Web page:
An anonymous reader writes "In December the nations of the world will gather in Dubai for the UN-convened World Conference on International Telecommunications (WCIT – pronounced 'wicket'). The topic of the meeting is nothing less than the regulation of the Internet. Under the auspices of the International Telecommunications Union the governments of the world will review the international treaty known as the International Telecommunications Regulations (ITR). The last review of the ITR was in 1988 when the Internet was just aborning. The remarkable and reshaping growth of the Internet provides the excuse for the new review. What's really afoot, however, is an effort by some nations to rebalance the Internet in their favor by reinstituting telecom regulatory concepts from the last century." At least it's being held in a hotbed of unfettered online communication.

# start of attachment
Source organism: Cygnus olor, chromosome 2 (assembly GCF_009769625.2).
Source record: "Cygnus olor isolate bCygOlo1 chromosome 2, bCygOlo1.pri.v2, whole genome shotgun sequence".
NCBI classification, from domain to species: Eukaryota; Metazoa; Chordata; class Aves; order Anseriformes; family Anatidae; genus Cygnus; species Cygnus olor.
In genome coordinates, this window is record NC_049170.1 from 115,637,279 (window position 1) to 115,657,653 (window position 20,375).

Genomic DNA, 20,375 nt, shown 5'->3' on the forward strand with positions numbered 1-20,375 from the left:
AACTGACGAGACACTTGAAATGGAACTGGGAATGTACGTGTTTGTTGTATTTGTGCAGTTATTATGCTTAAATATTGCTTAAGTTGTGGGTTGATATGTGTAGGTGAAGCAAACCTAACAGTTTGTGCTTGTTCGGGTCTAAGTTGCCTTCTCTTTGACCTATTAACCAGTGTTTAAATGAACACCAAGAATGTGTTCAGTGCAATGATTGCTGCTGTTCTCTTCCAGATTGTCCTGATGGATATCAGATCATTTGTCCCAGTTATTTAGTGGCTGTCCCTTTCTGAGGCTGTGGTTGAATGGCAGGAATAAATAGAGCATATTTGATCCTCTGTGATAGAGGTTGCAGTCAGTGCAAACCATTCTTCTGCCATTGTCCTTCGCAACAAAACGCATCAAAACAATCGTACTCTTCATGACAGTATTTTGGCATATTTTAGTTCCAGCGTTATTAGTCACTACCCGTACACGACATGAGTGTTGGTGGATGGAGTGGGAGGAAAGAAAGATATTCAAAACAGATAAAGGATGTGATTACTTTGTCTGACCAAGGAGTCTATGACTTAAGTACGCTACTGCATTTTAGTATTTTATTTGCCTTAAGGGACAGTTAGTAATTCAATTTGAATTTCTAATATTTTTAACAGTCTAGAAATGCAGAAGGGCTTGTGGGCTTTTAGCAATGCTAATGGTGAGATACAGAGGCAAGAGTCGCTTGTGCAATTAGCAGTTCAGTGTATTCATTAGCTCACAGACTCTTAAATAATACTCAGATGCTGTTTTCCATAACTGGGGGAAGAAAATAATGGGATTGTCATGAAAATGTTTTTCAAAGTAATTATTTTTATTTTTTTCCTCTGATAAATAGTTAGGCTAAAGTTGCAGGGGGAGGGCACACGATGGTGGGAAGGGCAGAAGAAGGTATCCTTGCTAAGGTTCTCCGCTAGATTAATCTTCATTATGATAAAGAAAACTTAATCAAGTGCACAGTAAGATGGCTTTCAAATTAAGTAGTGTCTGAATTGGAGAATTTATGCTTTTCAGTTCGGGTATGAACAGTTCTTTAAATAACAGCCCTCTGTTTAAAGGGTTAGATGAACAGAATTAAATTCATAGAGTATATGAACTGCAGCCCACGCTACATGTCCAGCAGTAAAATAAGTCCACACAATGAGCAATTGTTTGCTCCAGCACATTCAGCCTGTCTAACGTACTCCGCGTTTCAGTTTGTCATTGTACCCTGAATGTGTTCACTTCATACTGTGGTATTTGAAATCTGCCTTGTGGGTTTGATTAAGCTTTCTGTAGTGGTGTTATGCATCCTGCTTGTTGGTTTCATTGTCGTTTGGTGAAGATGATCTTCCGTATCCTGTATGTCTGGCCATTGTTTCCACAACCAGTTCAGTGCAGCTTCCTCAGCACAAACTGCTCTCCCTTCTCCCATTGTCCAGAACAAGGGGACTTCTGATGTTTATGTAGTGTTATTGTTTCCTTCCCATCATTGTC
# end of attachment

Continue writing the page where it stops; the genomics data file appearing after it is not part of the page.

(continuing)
Ars Technica reports on Judge Posner's weblog, and in particular a recent post on the excessive strength of U.S. copyright and patent law: "The problem of excessive patent protection is at present best illustrated by the software industry. This is a progressive, dynamic industry rife with invention. But the conditions that make patent protection essential in the pharmaceutical industry are absent. Nowadays most software innovation is incremental, created by teams of software engineers at modest cost, and also ephemeral—most software inventions are quickly superseded. ... The most serious problem with copyright law is the length of copyright protection, which for most works is now from the creation of the work to 70 years after the author’s death. Apart from the fact that the present value of income received so far in the future is negligible, obtaining copyright licenses on very old works is difficult because not only is the author in all likelihood dead, but his heirs or other owners of the copyright may be difficult or even impossible to identify or find. The copyright term should be shorter." Reader jedirock pointed to a related article on how the patent situation got so out of hand in the first place.